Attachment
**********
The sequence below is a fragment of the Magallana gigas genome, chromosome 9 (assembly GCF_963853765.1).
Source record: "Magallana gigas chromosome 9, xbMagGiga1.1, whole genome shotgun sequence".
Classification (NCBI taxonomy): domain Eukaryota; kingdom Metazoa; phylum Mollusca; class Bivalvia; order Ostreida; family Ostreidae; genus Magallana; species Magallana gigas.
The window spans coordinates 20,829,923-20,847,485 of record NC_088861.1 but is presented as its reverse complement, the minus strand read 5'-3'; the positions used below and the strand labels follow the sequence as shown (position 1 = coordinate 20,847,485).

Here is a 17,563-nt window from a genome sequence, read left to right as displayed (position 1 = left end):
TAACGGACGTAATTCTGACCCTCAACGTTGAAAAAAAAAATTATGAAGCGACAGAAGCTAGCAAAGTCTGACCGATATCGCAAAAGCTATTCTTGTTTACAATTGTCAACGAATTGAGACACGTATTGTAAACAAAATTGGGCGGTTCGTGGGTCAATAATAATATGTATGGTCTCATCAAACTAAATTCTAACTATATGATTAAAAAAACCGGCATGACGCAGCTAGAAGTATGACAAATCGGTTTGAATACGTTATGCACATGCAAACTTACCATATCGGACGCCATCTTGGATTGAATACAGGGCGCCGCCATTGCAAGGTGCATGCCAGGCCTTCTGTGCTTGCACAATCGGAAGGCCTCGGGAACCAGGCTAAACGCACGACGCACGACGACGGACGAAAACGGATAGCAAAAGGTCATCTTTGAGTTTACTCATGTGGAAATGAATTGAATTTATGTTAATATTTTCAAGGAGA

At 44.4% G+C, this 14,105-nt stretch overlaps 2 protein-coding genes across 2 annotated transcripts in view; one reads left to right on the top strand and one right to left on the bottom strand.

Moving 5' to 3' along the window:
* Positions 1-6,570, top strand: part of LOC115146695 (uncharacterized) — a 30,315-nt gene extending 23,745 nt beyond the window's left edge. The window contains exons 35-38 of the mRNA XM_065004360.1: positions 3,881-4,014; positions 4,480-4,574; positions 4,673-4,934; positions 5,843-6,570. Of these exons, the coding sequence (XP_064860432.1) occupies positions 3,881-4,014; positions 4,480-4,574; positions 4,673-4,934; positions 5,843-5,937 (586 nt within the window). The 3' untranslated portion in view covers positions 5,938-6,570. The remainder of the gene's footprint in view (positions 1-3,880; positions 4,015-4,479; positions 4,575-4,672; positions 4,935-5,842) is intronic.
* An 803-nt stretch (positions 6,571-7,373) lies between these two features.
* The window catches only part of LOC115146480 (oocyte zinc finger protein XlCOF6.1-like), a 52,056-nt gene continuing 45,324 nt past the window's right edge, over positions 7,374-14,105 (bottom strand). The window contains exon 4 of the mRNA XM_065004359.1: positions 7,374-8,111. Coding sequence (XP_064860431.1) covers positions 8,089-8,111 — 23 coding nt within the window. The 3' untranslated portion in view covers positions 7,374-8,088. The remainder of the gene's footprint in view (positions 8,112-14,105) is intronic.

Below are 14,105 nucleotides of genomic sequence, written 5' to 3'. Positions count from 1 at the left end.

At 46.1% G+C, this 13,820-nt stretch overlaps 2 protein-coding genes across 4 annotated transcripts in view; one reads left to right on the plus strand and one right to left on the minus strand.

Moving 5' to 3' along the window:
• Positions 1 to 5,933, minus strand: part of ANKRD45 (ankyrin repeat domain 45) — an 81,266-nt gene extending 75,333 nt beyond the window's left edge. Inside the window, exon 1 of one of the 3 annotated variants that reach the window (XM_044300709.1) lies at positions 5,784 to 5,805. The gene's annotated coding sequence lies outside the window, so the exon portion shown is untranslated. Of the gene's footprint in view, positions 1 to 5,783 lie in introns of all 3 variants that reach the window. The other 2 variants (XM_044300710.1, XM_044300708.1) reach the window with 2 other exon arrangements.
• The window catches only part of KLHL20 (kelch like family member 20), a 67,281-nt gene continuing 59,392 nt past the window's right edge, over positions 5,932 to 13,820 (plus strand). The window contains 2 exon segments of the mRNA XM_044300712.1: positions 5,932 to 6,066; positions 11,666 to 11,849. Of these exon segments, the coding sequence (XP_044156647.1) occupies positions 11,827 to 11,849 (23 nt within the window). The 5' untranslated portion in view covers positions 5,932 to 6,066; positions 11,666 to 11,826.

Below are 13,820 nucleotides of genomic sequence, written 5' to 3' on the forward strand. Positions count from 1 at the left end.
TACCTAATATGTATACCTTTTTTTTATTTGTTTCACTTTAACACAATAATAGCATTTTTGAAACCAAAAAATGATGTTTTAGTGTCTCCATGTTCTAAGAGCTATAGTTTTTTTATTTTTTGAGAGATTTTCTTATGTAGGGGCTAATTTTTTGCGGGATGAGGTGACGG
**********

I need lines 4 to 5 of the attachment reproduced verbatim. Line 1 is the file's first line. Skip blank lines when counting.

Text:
The window spans coordinates 20,829,923-20,847,485 of record NC_088861.1 but is presented as its reverse complement, the minus strand read 5'-3'; the positions used below and the strand labels follow the sequence as shown (position 1 = coordinate 20,847,485).

Here is a 17,563-nt window from a genome sequence, read left to right as displayed (position 1 = left end):